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Art + Design Store – Friday Feature – Sugar Cane

July 1, 2011

The popular Art + Design Store – Friday Feature column, allows me to give you all a closer look at one of the artworks in my Art + Design Store, and today we’re visiting the limited edition letterpress print Sugar Cane, which featured in my recent solo exhibition: Collected Patterns: The botany of Walter Hill. Part of a series of six letterpress prints, printed on Magnani Incisioni 100% Cotton Rag Paper using rubber-based inks, this black on white work was inspired by the dedicated research of Walter Hill, the Brisbane Botanic Gardens’ first and most significant curator (1855-1881).

Walter Hill noted in his 1864 Annual Report on the Botanic Garden, “The anticipations that the sugar cane will be extensively cultivated in Queensland are, in my opinion, sure to be realized; and it gives me great pleasure to state that I have been enabled to distribute a great number of canes amongst intending growers, and that the demand for them far exceeds the supply which can be sent from this establishment without detriment to its interests.” Little did he know just how well it would do in the region, becoming one of Queensland’s most exportable products!

Many dozens of varieties of Sugar Cane from warm, temperate climates, such as South-East Asia and India, were cultivated and experimented with in Queensland. With short, fibrous stalks rich in sugar, they can measure between two and six metres tall! The process for crystallising sugar is quite involved and Walter Hill was part of a group in Brisbane testing varieties grown in Queensland. A cutting from the Brisbane Courier on the 25th of April, 1862 by Walter Hill reveals:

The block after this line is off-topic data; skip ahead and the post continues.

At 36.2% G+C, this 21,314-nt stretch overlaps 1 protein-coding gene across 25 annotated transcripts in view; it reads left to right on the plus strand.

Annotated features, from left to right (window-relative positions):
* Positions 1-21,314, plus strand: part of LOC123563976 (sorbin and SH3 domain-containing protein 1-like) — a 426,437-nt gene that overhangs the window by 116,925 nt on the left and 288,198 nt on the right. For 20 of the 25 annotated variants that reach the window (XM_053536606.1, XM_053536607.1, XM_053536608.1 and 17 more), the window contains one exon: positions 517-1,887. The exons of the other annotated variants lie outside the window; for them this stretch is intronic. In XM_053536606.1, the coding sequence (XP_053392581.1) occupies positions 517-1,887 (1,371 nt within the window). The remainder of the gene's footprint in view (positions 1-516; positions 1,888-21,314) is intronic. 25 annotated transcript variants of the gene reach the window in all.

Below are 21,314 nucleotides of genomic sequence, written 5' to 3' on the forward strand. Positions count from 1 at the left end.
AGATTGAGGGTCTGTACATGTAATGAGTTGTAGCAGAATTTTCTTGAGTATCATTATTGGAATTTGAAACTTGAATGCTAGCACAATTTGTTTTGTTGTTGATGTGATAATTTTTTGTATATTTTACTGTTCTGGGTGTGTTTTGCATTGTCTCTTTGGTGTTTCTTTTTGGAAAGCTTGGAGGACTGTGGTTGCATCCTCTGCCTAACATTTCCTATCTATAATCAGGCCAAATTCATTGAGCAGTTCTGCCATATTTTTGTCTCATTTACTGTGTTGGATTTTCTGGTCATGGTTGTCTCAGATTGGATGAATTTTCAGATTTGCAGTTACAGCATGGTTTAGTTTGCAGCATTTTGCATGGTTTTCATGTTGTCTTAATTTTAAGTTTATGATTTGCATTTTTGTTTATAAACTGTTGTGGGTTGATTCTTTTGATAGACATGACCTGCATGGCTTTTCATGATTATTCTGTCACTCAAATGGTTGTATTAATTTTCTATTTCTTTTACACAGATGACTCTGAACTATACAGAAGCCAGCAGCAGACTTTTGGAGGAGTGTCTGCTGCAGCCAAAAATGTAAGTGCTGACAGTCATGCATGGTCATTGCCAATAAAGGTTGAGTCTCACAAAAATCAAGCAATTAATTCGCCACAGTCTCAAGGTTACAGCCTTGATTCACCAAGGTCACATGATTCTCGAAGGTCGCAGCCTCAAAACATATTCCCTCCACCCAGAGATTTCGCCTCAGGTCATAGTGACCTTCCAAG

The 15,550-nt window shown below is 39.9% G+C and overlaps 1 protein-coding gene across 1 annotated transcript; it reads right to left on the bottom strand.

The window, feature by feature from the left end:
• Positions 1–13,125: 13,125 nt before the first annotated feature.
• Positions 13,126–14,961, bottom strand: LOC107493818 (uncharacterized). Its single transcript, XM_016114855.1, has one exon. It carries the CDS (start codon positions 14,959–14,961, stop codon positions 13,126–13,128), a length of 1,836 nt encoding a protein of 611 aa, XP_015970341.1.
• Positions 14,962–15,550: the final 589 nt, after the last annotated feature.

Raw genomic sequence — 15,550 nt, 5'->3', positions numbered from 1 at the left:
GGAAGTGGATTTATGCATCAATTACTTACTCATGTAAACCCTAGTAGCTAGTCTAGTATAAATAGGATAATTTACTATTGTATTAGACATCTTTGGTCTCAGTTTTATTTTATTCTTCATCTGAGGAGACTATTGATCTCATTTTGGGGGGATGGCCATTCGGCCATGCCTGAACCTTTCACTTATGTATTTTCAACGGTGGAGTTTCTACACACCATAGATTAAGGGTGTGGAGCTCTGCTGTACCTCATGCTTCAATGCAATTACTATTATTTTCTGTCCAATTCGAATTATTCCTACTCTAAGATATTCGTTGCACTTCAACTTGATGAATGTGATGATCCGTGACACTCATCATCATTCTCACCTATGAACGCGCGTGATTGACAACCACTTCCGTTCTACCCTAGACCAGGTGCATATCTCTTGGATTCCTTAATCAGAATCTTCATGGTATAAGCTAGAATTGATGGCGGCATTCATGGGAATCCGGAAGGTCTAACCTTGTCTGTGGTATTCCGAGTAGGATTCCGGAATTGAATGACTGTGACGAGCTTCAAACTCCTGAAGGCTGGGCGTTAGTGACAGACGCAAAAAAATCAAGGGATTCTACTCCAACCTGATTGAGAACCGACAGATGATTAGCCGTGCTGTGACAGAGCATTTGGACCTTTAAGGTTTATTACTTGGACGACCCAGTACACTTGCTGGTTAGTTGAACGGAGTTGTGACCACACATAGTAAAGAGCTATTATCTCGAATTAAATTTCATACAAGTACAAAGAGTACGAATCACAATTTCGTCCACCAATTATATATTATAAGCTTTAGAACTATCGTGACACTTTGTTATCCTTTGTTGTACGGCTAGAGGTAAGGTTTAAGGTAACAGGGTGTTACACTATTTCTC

“Sir, – I have much pleasure in forwarding for your inspection a sample of sugar manufactured from the canes in our garden by Mr John Buhot, a gentleman passenger per ship Montmorency. He is a native of Barbados in the West Indies, where he was employed in the planting and manufacture of sugar. The canes were in a very green and imperfect state, but Mr Buhot found no difficulty in the granulation, the soil giving no deliquescent salt, very often found in similar soils in the West Indies.

It was simply a hurried experiment, to see if the canes would produce a granulated sugar. The utensils made use of were three iron pots hung in the open air, boiled at night by the uncertain light of a candle.

A much clearer quality might have been produced, had there been a sufficient quantity to have retained warmth to part with its molasses.

A further trial, at Mr Buhot’s request, is contemplated, that gentleman feeling confient that, with proper appliances, a superior quality of sugar, to what has generally been sold in Brisbane, can be produced from similar canes, only riper.”

Windswept and scruffy, aesthetically, Sugar Cane is no beauty. As a hardworking and hardy plant, it proved unruly to tame on the design board. In fact, I couldn’t tame the Sugar Cane in the same structured way as the other prints in this series, but instead, had to find balance in an asymmetrical composition, while still maintaining a sense of movement to evoke the wind through the reeds of the Sugar Cane fields. 

I hope you enjoyed learning more about the work, as I had a ball researching and developing it! The prints are part of an edition of 10 and there are still some available in the Store.

Want more Queensland history, keep following on Fridays for the next artwork featured in the Art + Design Store!


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